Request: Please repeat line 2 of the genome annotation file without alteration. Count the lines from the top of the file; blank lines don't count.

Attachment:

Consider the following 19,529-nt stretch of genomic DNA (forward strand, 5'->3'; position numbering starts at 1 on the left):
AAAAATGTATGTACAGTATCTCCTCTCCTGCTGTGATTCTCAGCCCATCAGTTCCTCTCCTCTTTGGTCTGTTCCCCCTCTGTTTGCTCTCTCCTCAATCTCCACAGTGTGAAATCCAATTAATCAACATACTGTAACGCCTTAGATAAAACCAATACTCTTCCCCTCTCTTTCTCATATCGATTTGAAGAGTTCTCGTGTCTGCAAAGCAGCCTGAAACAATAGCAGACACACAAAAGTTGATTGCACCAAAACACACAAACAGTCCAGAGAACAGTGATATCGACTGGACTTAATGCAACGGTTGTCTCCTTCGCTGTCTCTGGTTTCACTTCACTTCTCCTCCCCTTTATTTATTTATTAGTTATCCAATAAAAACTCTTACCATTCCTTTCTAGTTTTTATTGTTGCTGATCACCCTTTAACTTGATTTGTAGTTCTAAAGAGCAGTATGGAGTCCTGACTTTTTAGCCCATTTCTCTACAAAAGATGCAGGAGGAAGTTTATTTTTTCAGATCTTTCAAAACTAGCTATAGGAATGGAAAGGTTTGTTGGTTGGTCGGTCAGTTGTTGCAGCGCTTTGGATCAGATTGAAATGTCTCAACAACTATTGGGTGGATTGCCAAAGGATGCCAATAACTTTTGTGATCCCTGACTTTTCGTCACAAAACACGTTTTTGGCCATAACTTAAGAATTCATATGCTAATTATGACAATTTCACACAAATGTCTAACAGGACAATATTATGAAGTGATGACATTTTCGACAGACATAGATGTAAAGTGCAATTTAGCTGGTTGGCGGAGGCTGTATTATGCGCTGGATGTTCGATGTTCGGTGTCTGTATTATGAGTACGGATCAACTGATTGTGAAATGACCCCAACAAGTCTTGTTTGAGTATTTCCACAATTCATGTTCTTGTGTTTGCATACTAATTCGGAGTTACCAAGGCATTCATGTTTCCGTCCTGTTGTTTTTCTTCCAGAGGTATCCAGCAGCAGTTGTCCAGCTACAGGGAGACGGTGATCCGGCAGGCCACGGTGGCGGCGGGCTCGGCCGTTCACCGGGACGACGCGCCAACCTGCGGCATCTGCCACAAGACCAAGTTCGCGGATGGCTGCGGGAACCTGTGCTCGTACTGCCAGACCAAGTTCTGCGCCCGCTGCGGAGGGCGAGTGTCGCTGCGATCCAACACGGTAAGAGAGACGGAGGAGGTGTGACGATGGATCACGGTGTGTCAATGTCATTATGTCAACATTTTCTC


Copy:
AAAAATGTATGTACAGTATCTCCTCTCCTGCTGTGATTCTCAGCCCATCAGTTCCTCTCCTCTTTGGTCTGTTCCCCCTCTGTTTGCTCTCTCCTCAATCTCCACAGTGTGAAATCCAATTAATCAACATACTGTAACGCCTTAGATAAAACCAATACTCTTCCCCTCTCTTTCTCATATCGATTTGAAGAGTTCTCGTGTCTGCAAAGCAGCCTGAAACAATAGCAGACACACAAAAGTTGATTGCACCAAAACACACAAACAGTCCAGAGAACAGTGATATCGACTGGACTTAATGCAACGGTTGTCTCCTTCGCTGTCTCTGGTTTCACTTCACTTCTCCTCCCCTTTATTTATTTATTAGTTATCCAATAAAAACTCTTACCATTCCTTTCTAGTTTTTATTGTTGCTGATCACCCTTTAACTTGATTTGTAGTTCTAAAGAGCAGTATGGAGTCCTGACTTTTTAGCCCATTTCTCTACAAAAGATGCAGGAGGAAGTTTATTTTTTCAGATCTTTCAAAACTAGCTATAGGAATGGAAAGGTTTGTTGGTTGGTCGGTCAGTTGTTGCAGCGCTTTGGATCAGATTGAAATGTCTCAACAACTATTGGGTGGATTGCCAAAGGATGCCAATAACTTTTGTGATCCCTGACTTTTCGTCACAAAACACGTTTTTGGCCATAACTTAAGAATTCATATGCTAATTATGACAATTTCACACAAATGTCTAACAGGACAATATTATGAAGTGATGACATTTTCGACAGACATAGATGTAAAGTGCAATTTAGCTGGTTGGCGGAGGCTGTATTATGCGCTGGATGTTCGATGTTCGGTGTCTGTATTATGAGTACGGATCAACTGATTGTGAAATGACCCCAACAAGTCTTGTTTGAGTATTTCCACAATTCATGTTCTTGTGTTTGCATACTAATTCGGAGTTACCAAGGCATTCATGTTTCCGTCCTGTTGTTTTTCTTCCAGAGGTATCCAGCAGCAGTTGTCCAGCTACAGGGAGACGGTGATCCGGCAGGCCACGGTGGCGGCGGGCTCGGCCGTTCACCGGGACGACGCGCCAACCTGCGGCATCTGCCACAAGACCAAGTTCGCGGATGGCTGCGGGAACCTGTGCTCGTACTGCCAGACCAAGTTCTGCGCCCGCTGCGGAGGGCGAGTGTCGCTGCGATCCAACACGGTAAGAGAGACGGAGGAGGTGTGACGATGGATCACGGTGTGTCAATGTCATTATGTCAACATTTTCTC